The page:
A RI MUHC researcher at the head of one of the largest Quebec epidemiological studies looking at the survival rate of people over 80 who have had an acute myocardial infarction (AMI)
In the past, corrective invasive procedures used after a heart attack (acute myocardial infarction [AMI]) were not commonly offered to patients over 80 as they were judged to be too risky. However, this practice is changing. The trend today for these invasive procedures, such as revascularization, is now more common in patients of this age group as they contribute to an increased survival rate that greatly outweighs the perceived risk.
This is according to Dr. Louise Pilote, researcher in epidemiology at the Research Institute of the MUHC (RI MUHC), who in collaboration with colleagues at the University of Montreal and the Jewish General Hospital, has just published these results in the Canadian Medical Association Journal.
"We now believe that the increase in revascularization procedures such as angioplasty and bypass surgery in patients aged 80 and over, is responsible for the decrease in mortality rate," says Dr. Pilote, who is also director of the Division of Internal Medicine at the MUHC and professor of Medicine at McGill University.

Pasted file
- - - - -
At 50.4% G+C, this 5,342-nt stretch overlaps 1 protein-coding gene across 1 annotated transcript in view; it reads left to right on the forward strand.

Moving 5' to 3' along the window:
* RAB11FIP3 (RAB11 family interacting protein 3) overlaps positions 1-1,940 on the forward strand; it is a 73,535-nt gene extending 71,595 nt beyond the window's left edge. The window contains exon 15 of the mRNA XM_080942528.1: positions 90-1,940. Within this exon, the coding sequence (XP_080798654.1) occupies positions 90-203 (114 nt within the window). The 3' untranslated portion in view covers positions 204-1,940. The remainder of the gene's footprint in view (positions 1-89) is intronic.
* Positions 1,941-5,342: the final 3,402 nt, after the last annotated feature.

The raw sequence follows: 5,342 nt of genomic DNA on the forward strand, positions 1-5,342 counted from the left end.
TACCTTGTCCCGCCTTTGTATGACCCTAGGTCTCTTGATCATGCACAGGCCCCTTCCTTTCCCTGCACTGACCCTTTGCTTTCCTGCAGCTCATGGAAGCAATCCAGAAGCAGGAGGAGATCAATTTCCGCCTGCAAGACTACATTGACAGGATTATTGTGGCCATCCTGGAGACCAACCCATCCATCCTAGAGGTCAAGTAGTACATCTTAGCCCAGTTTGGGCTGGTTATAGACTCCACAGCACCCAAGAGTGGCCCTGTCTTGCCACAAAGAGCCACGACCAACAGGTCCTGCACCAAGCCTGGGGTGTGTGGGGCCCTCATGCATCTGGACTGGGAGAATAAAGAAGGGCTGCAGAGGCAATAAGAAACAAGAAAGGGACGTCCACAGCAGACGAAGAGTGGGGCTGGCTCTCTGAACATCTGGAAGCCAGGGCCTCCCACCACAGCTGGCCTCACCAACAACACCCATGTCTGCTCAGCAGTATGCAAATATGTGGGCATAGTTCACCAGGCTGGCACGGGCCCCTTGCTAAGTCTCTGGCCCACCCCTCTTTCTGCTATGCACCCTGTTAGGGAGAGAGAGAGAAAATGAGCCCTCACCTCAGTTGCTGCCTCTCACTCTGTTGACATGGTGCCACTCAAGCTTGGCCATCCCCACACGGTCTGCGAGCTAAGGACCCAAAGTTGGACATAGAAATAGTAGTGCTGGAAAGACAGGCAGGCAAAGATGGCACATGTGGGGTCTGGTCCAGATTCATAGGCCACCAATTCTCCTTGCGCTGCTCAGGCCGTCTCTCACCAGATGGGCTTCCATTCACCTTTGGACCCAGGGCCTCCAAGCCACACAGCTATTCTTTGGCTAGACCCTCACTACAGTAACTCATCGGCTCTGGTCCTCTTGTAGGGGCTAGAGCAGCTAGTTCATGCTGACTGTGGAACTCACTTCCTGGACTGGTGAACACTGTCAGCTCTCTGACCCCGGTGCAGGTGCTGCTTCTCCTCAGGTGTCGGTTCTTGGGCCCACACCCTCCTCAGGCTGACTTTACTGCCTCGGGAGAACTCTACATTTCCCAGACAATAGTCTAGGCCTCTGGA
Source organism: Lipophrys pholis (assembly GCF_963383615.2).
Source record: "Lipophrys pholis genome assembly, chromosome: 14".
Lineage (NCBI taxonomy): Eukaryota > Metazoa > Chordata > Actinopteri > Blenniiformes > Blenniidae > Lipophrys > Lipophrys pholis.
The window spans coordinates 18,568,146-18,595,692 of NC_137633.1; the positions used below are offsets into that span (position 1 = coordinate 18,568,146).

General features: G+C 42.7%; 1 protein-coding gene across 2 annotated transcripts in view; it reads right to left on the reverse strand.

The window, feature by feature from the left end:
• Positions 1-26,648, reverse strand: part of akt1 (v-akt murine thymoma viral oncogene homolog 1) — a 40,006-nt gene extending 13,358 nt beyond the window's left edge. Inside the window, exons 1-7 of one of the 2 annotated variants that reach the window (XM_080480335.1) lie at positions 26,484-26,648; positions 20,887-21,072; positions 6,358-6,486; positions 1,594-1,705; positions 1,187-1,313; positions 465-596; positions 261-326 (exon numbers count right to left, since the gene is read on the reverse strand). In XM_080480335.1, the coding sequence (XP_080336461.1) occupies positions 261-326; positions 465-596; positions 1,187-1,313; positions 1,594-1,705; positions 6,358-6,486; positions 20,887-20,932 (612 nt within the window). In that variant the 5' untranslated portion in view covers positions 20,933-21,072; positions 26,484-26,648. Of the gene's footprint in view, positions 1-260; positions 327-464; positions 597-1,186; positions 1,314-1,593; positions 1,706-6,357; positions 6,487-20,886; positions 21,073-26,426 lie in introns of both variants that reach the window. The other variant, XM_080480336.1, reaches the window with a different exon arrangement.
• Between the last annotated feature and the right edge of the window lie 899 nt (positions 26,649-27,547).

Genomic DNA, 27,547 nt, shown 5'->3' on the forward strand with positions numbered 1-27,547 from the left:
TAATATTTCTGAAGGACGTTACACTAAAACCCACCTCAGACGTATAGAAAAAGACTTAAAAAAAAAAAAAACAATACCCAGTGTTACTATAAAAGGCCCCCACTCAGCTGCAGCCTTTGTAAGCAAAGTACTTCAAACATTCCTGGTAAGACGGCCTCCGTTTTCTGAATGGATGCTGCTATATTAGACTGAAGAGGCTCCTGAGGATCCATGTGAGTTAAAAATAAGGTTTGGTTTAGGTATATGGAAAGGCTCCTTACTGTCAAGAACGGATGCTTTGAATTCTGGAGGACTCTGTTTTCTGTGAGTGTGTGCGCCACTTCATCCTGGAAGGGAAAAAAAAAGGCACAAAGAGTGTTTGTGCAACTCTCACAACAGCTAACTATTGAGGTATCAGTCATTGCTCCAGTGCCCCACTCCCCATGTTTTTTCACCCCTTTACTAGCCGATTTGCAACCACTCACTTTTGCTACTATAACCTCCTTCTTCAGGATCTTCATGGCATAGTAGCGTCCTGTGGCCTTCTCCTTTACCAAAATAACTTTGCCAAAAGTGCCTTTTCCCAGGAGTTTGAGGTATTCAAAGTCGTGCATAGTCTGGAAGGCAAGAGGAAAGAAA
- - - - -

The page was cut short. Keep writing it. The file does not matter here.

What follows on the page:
The 10-year study, which involved nearly 30,000 patients from Quebec, shows an increase of more than 20 percent of angioplasty and a decline in mortality rate. Another interesting aspect of this research is it brings the relationship of our ageing population and healthcare management to the forefront.
"Our results lead us to predict that in the near future more and more of these types of invasive procedures will be used," says Dr. Pilote. "The challenge now lies in making available human and financial resources within the health system to support this new approach."
The research received funding from the Canadian Institutes of Health Research (CIHR)
The article "Temporal Trends in Revascularization and Outcomes after Acute Myocardial Infarction in the Very Elderly" was co-authored by Maude Pagé (first author) and Michel Doucet, Division of Cardiology, Department of Medicine, Hôpital du Sacré-Coeur de Montréal, Université de Montréal, Montréal; Mark J. Eisenberg, Divisions of Cardiology and Clinical Epidemiology, Department of Medicine, Jewish General Hospital, McGill University, Montreal; Hassan Behlouli and Louise Pilote, Divisions of Internal Medicine and Clinical Epidemiology, McGill University Health Centre and McGill University, Montreal.